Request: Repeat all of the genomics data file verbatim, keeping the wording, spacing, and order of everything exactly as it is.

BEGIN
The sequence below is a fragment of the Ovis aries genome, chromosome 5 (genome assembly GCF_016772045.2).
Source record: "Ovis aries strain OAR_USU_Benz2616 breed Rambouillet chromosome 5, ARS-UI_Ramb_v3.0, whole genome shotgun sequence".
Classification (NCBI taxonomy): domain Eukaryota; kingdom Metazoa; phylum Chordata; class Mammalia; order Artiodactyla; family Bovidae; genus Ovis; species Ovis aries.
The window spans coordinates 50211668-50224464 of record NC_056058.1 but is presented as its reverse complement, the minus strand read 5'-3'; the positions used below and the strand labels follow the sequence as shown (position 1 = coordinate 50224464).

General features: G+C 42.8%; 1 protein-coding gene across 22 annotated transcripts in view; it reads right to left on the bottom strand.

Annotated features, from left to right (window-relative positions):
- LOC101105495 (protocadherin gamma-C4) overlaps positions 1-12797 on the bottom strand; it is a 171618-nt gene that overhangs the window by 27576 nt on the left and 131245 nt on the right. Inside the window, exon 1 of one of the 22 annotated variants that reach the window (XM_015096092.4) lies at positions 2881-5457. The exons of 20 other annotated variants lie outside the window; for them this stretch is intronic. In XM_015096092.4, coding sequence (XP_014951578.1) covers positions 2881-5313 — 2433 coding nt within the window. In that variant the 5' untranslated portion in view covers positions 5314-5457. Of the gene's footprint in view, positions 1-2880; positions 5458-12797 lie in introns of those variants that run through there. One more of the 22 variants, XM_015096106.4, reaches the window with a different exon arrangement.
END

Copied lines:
The sequence below is a fragment of the Ovis aries genome, chromosome 5 (genome assembly GCF_016772045.2).
Source record: "Ovis aries strain OAR_USU_Benz2616 breed Rambouillet chromosome 5, ARS-UI_Ramb_v3.0, whole genome shotgun sequence".
Classification (NCBI taxonomy): domain Eukaryota; kingdom Metazoa; phylum Chordata; class Mammalia; order Artiodactyla; family Bovidae; genus Ovis; species Ovis aries.
The window spans coordinates 50211668-50224464 of record NC_056058.1 but is presented as its reverse complement, the minus strand read 5'-3'; the positions used below and the strand labels follow the sequence as shown (position 1 = coordinate 50224464).

General features: G+C 42.8%; 1 protein-coding gene across 22 annotated transcripts in view; it reads right to left on the bottom strand.

Annotated features, from left to right (window-relative positions):
- LOC101105495 (protocadherin gamma-C4) overlaps positions 1-12797 on the bottom strand; it is a 171618-nt gene that overhangs the window by 27576 nt on the left and 131245 nt on the right. Inside the window, exon 1 of one of the 22 annotated variants that reach the window (XM_015096092.4) lies at positions 2881-5457. The exons of 20 other annotated variants lie outside the window; for them this stretch is intronic. In XM_015096092.4, coding sequence (XP_014951578.1) covers positions 2881-5313 — 2433 coding nt within the window. In that variant the 5' untranslated portion in view covers positions 5314-5457. Of the gene's footprint in view, positions 1-2880; positions 5458-12797 lie in introns of those variants that run through there. One more of the 22 variants, XM_015096106.4, reaches the window with a different exon arrangement.